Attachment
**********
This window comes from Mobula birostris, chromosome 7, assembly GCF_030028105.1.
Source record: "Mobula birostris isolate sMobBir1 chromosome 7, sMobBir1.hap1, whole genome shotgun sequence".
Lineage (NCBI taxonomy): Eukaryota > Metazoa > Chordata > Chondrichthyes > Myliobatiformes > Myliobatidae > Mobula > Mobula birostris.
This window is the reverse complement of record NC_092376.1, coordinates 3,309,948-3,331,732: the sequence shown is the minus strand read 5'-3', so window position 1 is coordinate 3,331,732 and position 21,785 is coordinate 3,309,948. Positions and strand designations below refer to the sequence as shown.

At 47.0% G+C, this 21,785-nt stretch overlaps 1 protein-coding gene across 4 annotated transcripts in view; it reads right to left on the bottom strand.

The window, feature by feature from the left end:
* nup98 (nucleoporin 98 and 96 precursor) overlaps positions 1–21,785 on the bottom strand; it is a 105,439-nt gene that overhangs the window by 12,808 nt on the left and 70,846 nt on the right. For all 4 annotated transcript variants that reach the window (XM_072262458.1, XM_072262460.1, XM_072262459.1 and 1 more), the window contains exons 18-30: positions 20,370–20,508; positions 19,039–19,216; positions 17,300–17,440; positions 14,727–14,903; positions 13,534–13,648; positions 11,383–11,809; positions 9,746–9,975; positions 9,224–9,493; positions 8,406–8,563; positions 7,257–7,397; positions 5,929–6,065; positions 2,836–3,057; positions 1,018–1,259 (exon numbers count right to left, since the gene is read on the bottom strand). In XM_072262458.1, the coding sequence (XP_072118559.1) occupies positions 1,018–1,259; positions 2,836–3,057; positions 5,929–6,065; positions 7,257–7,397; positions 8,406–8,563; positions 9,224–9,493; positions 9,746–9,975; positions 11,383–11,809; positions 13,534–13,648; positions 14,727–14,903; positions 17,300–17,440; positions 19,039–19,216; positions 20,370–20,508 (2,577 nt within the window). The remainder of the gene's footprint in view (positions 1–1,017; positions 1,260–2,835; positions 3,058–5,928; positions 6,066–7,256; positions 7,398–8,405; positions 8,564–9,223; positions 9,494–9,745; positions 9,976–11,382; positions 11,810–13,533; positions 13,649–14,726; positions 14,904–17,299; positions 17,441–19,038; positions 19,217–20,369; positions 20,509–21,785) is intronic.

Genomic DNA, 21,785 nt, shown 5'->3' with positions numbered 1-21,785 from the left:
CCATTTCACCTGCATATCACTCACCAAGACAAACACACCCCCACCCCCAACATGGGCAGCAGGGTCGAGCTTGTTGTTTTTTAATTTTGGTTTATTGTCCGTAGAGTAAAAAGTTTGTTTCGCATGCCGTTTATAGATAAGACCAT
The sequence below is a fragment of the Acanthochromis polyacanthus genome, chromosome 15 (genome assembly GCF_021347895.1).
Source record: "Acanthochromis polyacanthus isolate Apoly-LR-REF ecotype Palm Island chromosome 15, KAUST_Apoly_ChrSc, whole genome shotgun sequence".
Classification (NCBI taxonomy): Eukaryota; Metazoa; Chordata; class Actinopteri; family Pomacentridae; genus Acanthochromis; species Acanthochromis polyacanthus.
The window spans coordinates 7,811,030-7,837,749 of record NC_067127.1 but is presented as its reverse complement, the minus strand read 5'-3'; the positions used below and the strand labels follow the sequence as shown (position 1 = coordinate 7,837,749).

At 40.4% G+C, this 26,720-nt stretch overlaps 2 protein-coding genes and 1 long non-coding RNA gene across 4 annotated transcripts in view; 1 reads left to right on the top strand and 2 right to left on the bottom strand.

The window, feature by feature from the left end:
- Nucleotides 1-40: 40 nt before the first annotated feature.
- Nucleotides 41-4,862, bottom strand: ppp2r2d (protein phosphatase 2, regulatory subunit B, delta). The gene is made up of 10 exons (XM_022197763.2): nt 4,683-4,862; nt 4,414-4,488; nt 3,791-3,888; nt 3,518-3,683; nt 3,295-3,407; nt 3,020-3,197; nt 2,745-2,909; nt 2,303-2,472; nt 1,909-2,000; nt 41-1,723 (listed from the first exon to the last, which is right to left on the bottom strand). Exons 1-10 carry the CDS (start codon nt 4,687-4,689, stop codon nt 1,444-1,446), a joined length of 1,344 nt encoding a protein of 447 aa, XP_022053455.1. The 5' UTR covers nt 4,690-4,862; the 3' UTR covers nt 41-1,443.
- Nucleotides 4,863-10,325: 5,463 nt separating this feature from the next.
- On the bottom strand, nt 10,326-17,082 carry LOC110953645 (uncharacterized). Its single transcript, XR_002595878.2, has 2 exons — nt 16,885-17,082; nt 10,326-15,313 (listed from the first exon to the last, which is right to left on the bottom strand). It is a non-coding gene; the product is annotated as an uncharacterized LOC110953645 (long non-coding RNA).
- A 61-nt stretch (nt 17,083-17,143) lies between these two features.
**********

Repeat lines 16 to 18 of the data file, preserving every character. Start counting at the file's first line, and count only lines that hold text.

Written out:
- Nucleotides 1-40: 40 nt before the first annotated feature.
- Nucleotides 41-4,862, bottom strand: ppp2r2d (protein phosphatase 2, regulatory subunit B, delta). The gene is made up of 10 exons (XM_022197763.2): nt 4,683-4,862; nt 4,414-4,488; nt 3,791-3,888; nt 3,518-3,683; nt 3,295-3,407; nt 3,020-3,197; nt 2,745-2,909; nt 2,303-2,472; nt 1,909-2,000; nt 41-1,723 (listed from the first exon to the last, which is right to left on the bottom strand). Exons 1-10 carry the CDS (start codon nt 4,687-4,689, stop codon nt 1,444-1,446), a joined length of 1,344 nt encoding a protein of 447 aa, XP_022053455.1. The 5' UTR covers nt 4,690-4,862; the 3' UTR covers nt 41-1,443.
- Nucleotides 4,863-10,325: 5,463 nt separating this feature from the next.